We’ve got a Polaris Ranger, and sometimes we get into a group of them, and we run them down with that, the 7.62 x 39 is the best…you don’t have to worry about gathering up all your cases, you’re on the run and you just let them go, but you’ve got that good bullet in there.
Simple Swap and Replace of the 7.62 x 39 Bullet
I know some people want to keep it as cheap they can, so they just use the full metal jacket ammo, but it doesn’t kill near as well when you put a good bullet in there. It just makes that round…it’s just unbelievable how much better it kills. It’s still not that expensive…you’re reusing the powder that’s already inside that existing steel case and the accuracy is very good.
It’s good enough to not go to a brass case and a different powder. We just put a Collet Bullet Puller in our press, and just run those rounds through there, pull that bullet out, stick that good bullet in there, reseat it and you’re ready to go.
Tactical Hog Eradication on Factory 7.62 x 39 for Hog Hunting
Now if you are just going to use a factory 7.62 x 39 round, then the Tula soft-points would be my choice. I think they make a 154 soft point and a 123 grain.
The only thing you may run into with 7.62 x 39 is when you shoot the Russian ammo, it does have deeper seated primers. The cups on the primers are a little harder, so you really have to watch that your firing pin needs to comes through the hole in the bolt a little bit farther than it what it would with other rounds…but I know what that needs to be set at now, so I set all of my guns up that way. And, I think that a lot of manufacturers that are really into 7.62 x 39, I think they are aware of that.
Importance of a Good Bolt for 6.5 Grendel or 7.62 x 39
People may not like this either, the 6.5 Grendel and the 7.62 x 39, the bolt face is a lot bigger on those two rounds. So, you don’t have the thickness at the bottom of the locking lug around that opening like you do in a .223 or something else, so they’ve been known to be a little bit weak and some of them have been prone to breaking, but if you use a JP bolt or we use a Maxim bolt, we have never had a problem.
You can run into problems with the trigger itself also. Some of these drop-in triggers you can buy, they don’t have enough mass in the hammer to strike it hard enough, so you have to watch that too. All that said, I have not had any trouble with the 7.62 x 39, and I think if you set them up right, and do the things that need to be done to them, you wont ever have any problems.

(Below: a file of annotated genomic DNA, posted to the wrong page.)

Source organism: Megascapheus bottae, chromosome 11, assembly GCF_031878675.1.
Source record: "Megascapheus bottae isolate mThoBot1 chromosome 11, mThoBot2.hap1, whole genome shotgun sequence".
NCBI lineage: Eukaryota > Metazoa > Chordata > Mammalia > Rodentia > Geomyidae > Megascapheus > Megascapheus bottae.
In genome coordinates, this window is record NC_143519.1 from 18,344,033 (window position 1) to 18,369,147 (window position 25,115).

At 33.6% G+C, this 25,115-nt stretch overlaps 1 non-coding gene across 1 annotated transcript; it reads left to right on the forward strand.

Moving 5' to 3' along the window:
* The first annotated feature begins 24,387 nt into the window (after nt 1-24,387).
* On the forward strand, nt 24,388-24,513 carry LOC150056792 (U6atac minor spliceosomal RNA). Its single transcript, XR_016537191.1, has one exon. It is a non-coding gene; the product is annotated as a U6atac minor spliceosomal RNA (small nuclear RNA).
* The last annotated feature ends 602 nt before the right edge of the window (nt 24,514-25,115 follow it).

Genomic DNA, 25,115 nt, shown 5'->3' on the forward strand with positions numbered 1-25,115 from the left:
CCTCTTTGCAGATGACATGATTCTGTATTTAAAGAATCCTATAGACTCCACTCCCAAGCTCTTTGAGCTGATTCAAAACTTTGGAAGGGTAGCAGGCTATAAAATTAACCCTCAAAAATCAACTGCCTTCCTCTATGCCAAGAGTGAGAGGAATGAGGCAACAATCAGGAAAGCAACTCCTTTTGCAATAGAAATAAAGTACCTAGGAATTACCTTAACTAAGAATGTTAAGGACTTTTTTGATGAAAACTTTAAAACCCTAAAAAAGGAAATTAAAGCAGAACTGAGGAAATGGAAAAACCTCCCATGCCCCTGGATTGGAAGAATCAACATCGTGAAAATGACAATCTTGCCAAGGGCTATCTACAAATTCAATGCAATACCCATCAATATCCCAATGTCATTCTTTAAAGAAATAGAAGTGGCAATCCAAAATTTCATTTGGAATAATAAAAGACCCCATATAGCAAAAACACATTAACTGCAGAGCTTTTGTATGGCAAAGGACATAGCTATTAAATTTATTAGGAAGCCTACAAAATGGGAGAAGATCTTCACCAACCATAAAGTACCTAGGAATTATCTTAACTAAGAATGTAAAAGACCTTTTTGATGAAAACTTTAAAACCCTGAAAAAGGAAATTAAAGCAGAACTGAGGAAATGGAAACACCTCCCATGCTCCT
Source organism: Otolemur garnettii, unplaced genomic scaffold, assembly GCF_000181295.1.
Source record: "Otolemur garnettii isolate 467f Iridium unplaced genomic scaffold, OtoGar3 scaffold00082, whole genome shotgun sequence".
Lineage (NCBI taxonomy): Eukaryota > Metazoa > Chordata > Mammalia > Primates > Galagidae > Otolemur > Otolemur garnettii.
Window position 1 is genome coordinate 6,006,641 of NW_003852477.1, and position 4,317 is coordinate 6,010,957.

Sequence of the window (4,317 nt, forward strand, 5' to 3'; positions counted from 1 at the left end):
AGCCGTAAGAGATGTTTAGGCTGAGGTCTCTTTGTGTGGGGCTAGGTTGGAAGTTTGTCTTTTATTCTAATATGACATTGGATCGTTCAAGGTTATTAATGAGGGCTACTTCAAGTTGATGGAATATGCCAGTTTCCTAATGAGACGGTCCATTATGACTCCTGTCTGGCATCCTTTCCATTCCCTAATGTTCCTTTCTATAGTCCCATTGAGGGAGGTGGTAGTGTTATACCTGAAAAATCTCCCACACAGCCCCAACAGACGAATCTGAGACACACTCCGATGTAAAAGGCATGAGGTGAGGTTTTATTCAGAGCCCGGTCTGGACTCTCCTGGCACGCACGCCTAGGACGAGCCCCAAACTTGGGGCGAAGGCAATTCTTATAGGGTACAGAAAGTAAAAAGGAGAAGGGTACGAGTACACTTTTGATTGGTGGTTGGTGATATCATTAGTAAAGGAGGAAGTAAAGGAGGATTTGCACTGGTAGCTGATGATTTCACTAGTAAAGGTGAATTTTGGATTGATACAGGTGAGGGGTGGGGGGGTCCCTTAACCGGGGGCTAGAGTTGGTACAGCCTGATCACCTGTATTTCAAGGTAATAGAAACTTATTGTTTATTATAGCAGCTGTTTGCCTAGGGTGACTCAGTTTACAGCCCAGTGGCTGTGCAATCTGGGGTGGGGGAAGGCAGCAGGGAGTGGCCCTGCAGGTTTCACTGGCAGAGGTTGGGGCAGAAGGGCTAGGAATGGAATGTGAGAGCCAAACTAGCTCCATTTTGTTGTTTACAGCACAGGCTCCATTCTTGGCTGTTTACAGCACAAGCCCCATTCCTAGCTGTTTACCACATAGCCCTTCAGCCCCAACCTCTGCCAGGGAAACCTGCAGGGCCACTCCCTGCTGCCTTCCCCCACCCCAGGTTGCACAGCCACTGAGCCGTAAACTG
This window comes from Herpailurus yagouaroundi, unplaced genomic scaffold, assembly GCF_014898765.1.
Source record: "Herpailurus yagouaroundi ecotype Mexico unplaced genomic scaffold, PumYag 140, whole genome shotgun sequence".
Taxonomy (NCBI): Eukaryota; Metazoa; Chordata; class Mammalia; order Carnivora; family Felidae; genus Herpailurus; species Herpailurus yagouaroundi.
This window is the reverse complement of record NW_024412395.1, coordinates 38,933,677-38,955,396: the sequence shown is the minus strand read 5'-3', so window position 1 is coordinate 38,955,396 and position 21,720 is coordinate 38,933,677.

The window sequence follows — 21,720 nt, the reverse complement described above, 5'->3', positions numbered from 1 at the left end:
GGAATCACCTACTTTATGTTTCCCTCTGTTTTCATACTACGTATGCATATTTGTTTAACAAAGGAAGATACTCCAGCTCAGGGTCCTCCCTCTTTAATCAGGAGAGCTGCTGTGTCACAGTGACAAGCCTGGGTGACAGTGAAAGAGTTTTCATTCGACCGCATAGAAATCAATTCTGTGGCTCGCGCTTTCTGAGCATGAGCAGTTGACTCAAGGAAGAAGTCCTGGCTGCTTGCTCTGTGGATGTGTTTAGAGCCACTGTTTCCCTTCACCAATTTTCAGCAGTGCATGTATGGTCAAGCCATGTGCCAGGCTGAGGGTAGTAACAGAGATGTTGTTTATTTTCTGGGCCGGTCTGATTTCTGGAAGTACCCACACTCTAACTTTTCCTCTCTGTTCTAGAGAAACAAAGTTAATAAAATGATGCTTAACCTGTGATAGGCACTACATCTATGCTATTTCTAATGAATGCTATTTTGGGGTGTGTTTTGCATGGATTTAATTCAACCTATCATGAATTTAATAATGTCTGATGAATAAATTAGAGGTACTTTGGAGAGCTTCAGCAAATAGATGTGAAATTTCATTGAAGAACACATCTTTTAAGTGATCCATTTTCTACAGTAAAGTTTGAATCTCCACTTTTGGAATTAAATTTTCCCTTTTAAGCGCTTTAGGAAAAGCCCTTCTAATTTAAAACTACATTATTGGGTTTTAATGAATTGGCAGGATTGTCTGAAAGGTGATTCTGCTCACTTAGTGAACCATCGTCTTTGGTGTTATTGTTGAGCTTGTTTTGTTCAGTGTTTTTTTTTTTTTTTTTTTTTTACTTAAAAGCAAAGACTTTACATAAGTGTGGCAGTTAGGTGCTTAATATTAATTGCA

Q: Finally, I’d be negligent if I didn’t ask about 5.56/.223 for hogs. What’s been your experience there?
Brad Noblie, Tactical Hog Eradication: We’ve killed a lot of hogs with the .223, mostly my son…but he can tell you it’s no slouch when it comes to killing hogs, especially if you have the right bullet in there.
I loaded a 69-grain Sierra TMK in there, which is a target bullet, and it kills so unbelievably well in that .223, we frankly haven’t found anything better. Even like Barnes and some of the bonded bullets…those are very expensive. Whereas, these Sierra bullets are not that expensive, but I believe they kill every bit as good, and the accuracy is just phenomenal.
For more information about Tactical Hog Eradication, check them out at their Facebook page or on Instagram. We look forward to bringing you more information about hunting with 6.5 Grendel in the near future…
An Example of a Budget 6.5 Grendel Build for Hog Hunting
A budget 6.5 Grendel build put together for less than $800…
- Aero Precision Assembled Upper Receiver
- ODIN Works 6.5 Grendel Type 2 Black Nitride Bolt Carrier Group
- Dirty Bird 5/8×24 x 3/4 OD x 5/8 Long Fluted Thread Protector for 7.62×39, 300BLK, 6.8 SPC, 6.5 Grendel – Black
- NBS 18″ 6.5 Grendel Type II Mid-Length Nitride 1:8 Heavy Barrel
- Velocity Drop-in Trigger for AR-15 – Curved – 3lb
- Aero Precision – AR-15 Lower Parts Kit, Minus FCG/Trigger Guard/Pistol Grip
- KAK AR-15 Mil-Spec Carbine Buffer Tube / Receiver Extension Kit
- Assembled Nitride Low Profile Gas Block + Melonite Gas Tube
- Anderson Manufacturing AM-15 Stripped Lower Receiver – Open – Anodized Black
- Tiger Rock 16″ Extra Long Free Float Quad Rail Handguard w/ Barrel Nut
- Magpul MOE+ Rubber Overmold Grip – Black
- Magpul MOE SL-S Carbine Stock MIL-SPEC – Black